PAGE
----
This post is part of the April A-Z Blogging Challenge, wherein participants blog throughout the month according to the letters of the alphabet. For more on the challenge, click here.
Note: If anyone wondered, I tagged the blog as having adult content due to a few factors: one, strong language; two, the possibility that excerpts I post may have graphic descriptions of sex or violence and therefore unappealing to some readers. Never fear, though, I’ll be sure to warn y’all if a post of that nature comes up! In the meantime, feel free to read on!
Yet another note: This post’s excerpt DOES feature swearing, as well as discussion of death/suicide. Consider yourselves warned!
Cheers and happy ABC’ing,
I love Gage Holloway. Not in a creepy fangirling way, don’t get me wrong. As a character, though, he’s a blast to write. Given his background as an ex-con (albeit one with a heart of gold) who is fiercely loyal to the remaining members of his fractured family, all of whom are seen as social pariahs in town, it’s definitely not easy. His friends are few and far between, and his personality is an interesting contrast between outright rudeness and occasional bits of humour. It’s hard to explain why I like him without sounding incredibly cheesy, I’ve discovered while trying to write this. So here you go, have an excerpt of him arguing with Darcy about the local ghost story she’s come to check out. It’s their first meeting and he’s helping her paint her bedroom walls.
“So, the original bridge was built in the 1880s—big steel thing, totally ugly,” I start cheerfully. “In the spring of 1914 the city council—” He makes a disparaging noise “—okay, town council, smartass—had plans drawn up for a new structure and hired all the crews needed. They started as soon as the weather was clear.”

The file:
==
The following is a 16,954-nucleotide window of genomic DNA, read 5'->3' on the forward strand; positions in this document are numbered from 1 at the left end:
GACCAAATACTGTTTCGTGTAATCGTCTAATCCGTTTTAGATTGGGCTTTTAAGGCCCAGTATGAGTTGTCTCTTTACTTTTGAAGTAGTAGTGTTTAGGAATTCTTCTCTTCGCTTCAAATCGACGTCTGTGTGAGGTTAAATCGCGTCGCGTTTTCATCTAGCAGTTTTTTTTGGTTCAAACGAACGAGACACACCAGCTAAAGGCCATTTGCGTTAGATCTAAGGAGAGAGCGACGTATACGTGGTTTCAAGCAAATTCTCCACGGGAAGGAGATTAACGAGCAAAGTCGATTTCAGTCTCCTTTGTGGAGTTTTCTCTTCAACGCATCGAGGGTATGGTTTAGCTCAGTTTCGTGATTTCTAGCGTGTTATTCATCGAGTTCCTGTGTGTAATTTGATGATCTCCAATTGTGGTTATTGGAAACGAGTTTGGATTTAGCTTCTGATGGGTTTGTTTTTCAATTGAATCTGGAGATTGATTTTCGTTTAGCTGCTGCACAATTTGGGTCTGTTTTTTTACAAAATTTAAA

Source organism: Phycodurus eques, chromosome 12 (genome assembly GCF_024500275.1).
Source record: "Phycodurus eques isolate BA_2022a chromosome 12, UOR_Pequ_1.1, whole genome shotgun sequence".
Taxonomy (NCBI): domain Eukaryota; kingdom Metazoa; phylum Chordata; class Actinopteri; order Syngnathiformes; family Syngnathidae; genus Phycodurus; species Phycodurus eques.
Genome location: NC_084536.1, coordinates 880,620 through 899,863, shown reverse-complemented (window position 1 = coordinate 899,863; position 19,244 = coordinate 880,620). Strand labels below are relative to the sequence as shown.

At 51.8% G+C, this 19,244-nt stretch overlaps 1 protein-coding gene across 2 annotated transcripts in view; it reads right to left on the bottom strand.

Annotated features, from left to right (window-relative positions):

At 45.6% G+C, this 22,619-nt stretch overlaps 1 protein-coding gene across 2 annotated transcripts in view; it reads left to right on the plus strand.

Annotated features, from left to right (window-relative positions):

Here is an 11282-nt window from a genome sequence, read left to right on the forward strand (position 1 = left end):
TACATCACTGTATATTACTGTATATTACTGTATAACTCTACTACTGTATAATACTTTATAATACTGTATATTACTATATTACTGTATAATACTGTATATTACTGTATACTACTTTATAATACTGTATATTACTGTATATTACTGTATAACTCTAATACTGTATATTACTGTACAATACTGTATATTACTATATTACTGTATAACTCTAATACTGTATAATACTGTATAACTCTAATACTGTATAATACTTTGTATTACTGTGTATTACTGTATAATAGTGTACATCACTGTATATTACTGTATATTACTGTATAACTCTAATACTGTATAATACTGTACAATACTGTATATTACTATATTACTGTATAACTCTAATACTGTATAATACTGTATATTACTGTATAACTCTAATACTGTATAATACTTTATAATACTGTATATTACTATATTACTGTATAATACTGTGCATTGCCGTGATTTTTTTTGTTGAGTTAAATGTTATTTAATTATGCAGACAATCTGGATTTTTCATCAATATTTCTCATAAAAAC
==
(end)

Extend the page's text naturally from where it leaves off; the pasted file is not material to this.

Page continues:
“This town, productive?” he drawls. “I’ll believe it when I see it.”
My lips twitch, but my only answer is to playfully nudge him with my elbow when we both move to reload our paint rollers. He shuts up, smirking at me.
“Anyway, World War One broke out and the world went batshit, and Canada still being part of the British Empire, a lot of locals wanted to fight. Construction was sped up and the workers started rotating shifts so that they could work from early morning to last light. Story goes that the men who worked the earliest and latest hours started reporting a presence around the site, definitely female. Some nights they heard a woman crying, one man found a woman’s footprints in the mud near the river bank, and another found a piece of old, dirty lace, the kind a woman would have made for her bridal veil.”
I pause and watch the roller moving on the wall as if it’s not powered by me, debating what to go on with next. Gage is quiet, eyes watchful even when he’s not looking directly at me. Wondering where he learned that but pretty sure he won’t answer if I ask, I lick my lips and go on.
“The engineer, Charles Lawson, was there most days during the building, especially after it accelerated. On the nicer days, his wife and the serving girl would bring their daughters down to the water to bring lunch to the men.”
That serving girl was Beatrice Crawford, née MacAuley, also known as, according to my records, Gage Holloway’s great-grandmother. If that fact registers, he doesn’t show it. A little bummed at the lack of reaction, I keep going, wrapped up in the history now.